While we are always inspired by the work our users create with Nanlite, there is something especially compelling about the rich hues and artful storytelling of this short film, Future History. So compelling, in fact, that we decided we needed to know more about the incredible minds behind the film. Director Wrangel Lubin was kind enough to answer all of our questions, and we thought we’d share his inspiring insight with you all.
Nanlite: What inspired you to explore the topic of this video, future history?
Lubin: “The best stories are the real events that happened in history. The most inspiring heroes are the ones that don’t have plot armor. I grew up in Trenton, a city known for its toughness, so the concept of fighting from the bottom is something that’s always motivated me. Juan and I grew up in the same city, so the topics of loving what you do, and doing your job with dignity inspires many of our themes, such as this one.”
Nanlite: What does your creative process look like?
Lubin:“It starts with an image in my head. Usually, it's one character and I just start getting curious about who they are. After that, I write an outline with story beats that I want to hit. Whether it’s a specific moment or words that have to be said, these elements become the framework for whatever story I’m creating. At that point, I’m diving into music archives and songs for hours upon hours. I try to listen to the piece’s music while writing the piece. Personally, it gives me a different energy while writing. Also, whenever I send an idea to Juan or Jaileen, I want to have the song ready so they get a better feel of the vibe.
Once I send the ideas, treatments, scripts, and storyboards over I wait and see how the team feels. Feedback is a huge help, and Juan and Jaileen definitely keep the ideas within the realm of possibility. Sometimes we have to rewrite a scene or redo an entire concept to make it make sense. Since no project is perfect on the first draft, the writing process starts again. This time it’s not as intensive, but serves to smooth over the rough edges.
When the team feels good about everything, we start set designing. Jaileen (aka 3D) does it all, and somehow, there’s no idea too outrageous for her. She’s always up to make the most of every scene.”
Nanlite:Future Historyis filled with beautiful colors that shift with the perspective of the video. Could you tell us a little bit about how you and your team used color to communicate the ideas behind the video?
Lubin:"I wanted the colors to reflect the time our main character was living in. We were very cautious about the feelings we wanted to evoke. For example, the initial scene is filled with blues and pinks. Blue is a very lonely color, but it’s also sincere. The reason we chose it is because we felt MLK’s delivery best introduced the audience to the world. The pinks were crucial to convey the creativity of our character. The design of the room and how the pinks accent the art table were purposeful. You may have noticed that the pinks were exclusively accenting her art station.
When we transitioned the color to orange for Nipsey, the idea was to give off a feel that we were in California.The orange glow helped us emphasize the almost spiritual nature of his words. Nipsey has such a homely vibe in how he speaks. It feels very personal and unrehearsed, almost as if you were in his living room chatting. We wanted to make his scene feel as much like California as we could.”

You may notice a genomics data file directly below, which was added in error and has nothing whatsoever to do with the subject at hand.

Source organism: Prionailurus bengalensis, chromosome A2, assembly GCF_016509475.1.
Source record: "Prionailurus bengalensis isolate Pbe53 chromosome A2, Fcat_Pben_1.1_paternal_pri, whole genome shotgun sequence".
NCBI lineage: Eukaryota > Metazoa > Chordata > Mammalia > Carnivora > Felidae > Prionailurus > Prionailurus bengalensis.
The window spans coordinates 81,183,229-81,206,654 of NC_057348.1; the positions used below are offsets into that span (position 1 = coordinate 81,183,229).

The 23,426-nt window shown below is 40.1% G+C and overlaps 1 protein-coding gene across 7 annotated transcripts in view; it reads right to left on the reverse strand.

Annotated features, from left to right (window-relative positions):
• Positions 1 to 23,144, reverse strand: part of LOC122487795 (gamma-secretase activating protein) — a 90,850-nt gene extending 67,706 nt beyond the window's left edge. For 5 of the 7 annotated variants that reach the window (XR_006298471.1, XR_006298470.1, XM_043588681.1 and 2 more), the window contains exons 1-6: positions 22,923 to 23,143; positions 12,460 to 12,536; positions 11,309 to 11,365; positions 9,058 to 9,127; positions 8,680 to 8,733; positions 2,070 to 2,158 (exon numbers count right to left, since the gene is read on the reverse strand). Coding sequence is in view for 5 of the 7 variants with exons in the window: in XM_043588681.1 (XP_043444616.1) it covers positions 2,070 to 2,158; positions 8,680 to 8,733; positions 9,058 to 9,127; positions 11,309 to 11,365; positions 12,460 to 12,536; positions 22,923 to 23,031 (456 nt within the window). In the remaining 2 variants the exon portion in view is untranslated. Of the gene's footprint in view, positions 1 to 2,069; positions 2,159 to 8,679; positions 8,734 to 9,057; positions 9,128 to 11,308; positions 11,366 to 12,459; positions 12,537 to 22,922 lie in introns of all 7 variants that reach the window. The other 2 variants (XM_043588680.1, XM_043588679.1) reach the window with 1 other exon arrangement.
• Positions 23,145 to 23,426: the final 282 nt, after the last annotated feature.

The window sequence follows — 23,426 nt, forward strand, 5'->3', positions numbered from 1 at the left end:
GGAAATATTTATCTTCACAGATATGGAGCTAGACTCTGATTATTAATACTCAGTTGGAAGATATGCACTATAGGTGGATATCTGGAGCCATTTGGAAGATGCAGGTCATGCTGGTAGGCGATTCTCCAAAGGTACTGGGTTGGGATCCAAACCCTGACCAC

Nanlite: How did our lights help you realize your vision for this project?
Lubin:“We discovered Nanlite through James Jackson, (who probably could be the greatest Nanlite ambassador) who did a great job selling us on Nanlite’s capabilities. They were pivotal. We took on the task of showing an old-school character in the future, and the PavoTube 30C’s created the perfect mix of intensity and softness that we needed stylistically. I was very surprised at how durable and gentle the light was at such close range to a subject without diffusion.
Another example was the color change during Nipsey’s segment, where we actually used the PavoTubes to key our subject. The tubes provided a very authentic and dreamy feeling green, furthering the spiritual introspection of Nipsey’s segment.
The Forza 300’s were also critical to highlighting the paintings of each subject. We needed a light powerful enough to bring out the volumetric lighting that we wanted, but also gentle enough to not take away from the overall image.”
Nanlite: What’s a piece of advice you’d like to share with young creatives that are just getting started?
Lubin:“Have fun. Always have fun. And focus more on getting better and not on receiving attention. We all have imaginations and wild ideas, but it takes willingness to learn and fail to execute them. I fail so often that I’m surprised when I don’t. Most of that is because I’m constantly trying something different. I was very fortunate to have a mentor who was constantly evolving his skills and understanding. And also, it’s okay that you don’t know everything, (or in my case anything) as long as you try.”
Nanlite: Where can we find more work from you and your team?
Lubin:“I have a special relationship with the guys over at Redd Pen Media. Both of our companies, Axion Studios and Redd Pen Media are owned by two guys from the same hometown. We come together, even with our busy schedules, and try to help each other grow as creators.”
You can find more of their work at: